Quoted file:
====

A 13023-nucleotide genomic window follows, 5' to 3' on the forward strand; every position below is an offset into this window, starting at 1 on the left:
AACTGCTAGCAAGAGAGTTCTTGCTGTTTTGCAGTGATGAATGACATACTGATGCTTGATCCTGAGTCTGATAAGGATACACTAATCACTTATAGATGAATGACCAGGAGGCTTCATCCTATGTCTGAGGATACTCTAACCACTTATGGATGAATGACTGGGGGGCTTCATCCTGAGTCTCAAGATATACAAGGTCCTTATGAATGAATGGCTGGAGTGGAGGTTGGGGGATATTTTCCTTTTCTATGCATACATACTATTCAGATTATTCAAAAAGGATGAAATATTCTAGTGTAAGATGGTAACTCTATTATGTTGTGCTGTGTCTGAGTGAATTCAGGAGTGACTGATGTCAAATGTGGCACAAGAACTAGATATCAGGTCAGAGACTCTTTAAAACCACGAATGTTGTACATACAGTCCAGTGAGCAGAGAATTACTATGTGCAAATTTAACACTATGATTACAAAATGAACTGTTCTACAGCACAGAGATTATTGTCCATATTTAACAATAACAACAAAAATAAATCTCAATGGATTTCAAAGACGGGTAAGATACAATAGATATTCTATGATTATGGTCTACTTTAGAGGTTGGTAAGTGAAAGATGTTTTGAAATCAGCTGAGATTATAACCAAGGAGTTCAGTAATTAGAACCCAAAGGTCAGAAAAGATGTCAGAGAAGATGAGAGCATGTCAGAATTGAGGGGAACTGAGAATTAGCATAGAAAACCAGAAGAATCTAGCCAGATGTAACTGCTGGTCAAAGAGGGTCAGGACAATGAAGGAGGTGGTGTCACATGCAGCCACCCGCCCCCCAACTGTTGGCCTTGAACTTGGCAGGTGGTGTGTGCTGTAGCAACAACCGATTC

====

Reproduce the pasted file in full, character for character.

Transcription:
A 13023-nucleotide genomic window follows, 5' to 3' on the forward strand; every position below is an offset into this window, starting at 1 on the left:
AACTGCTAGCAAGAGAGTTCTTGCTGTTTTGCAGTGATGAATGACATACTGATGCTTGATCCTGAGTCTGATAAGGATACACTAATCACTTATAGATGAATGACCAGGAGGCTTCATCCTATGTCTGAGGATACTCTAACCACTTATGGATGAATGACTGGGGGGCTTCATCCTGAGTCTCAAGATATACAAGGTCCTTATGAATGAATGGCTGGAGTGGAGGTTGGGGGATATTTTCCTTTTCTATGCATACATACTATTCAGATTATTCAAAAAGGATGAAATATTCTAGTGTAAGATGGTAACTCTATTATGTTGTGCTGTGTCTGAGTGAATTCAGGAGTGACTGATGTCAAATGTGGCACAAGAACTAGATATCAGGTCAGAGACTCTTTAAAACCACGAATGTTGTACATACAGTCCAGTGAGCAGAGAATTACTATGTGCAAATTTAACACTATGATTACAAAATGAACTGTTCTACAGCACAGAGATTATTGTCCATATTTAACAATAACAACAAAAATAAATCTCAATGGATTTCAAAGACGGGTAAGATACAATAGATATTCTATGATTATGGTCTACTTTAGAGGTTGGTAAGTGAAAGATGTTTTGAAATCAGCTGAGATTATAACCAAGGAGTTCAGTAATTAGAACCCAAAGGTCAGAAAAGATGTCAGAGAAGATGAGAGCATGTCAGAATTGAGGGGAACTGAGAATTAGCATAGAAAACCAGAAGAATCTAGCCAGATGTAACTGCTGGTCAAAGAGGGTCAGGACAATGAAGGAGGTGGTGTCACATGCAGCCACCCGCCCCCCAACTGTTGGCCTTGAACTTGGCAGGTGGTGTGTGCTGTAGCAACAACCGATTC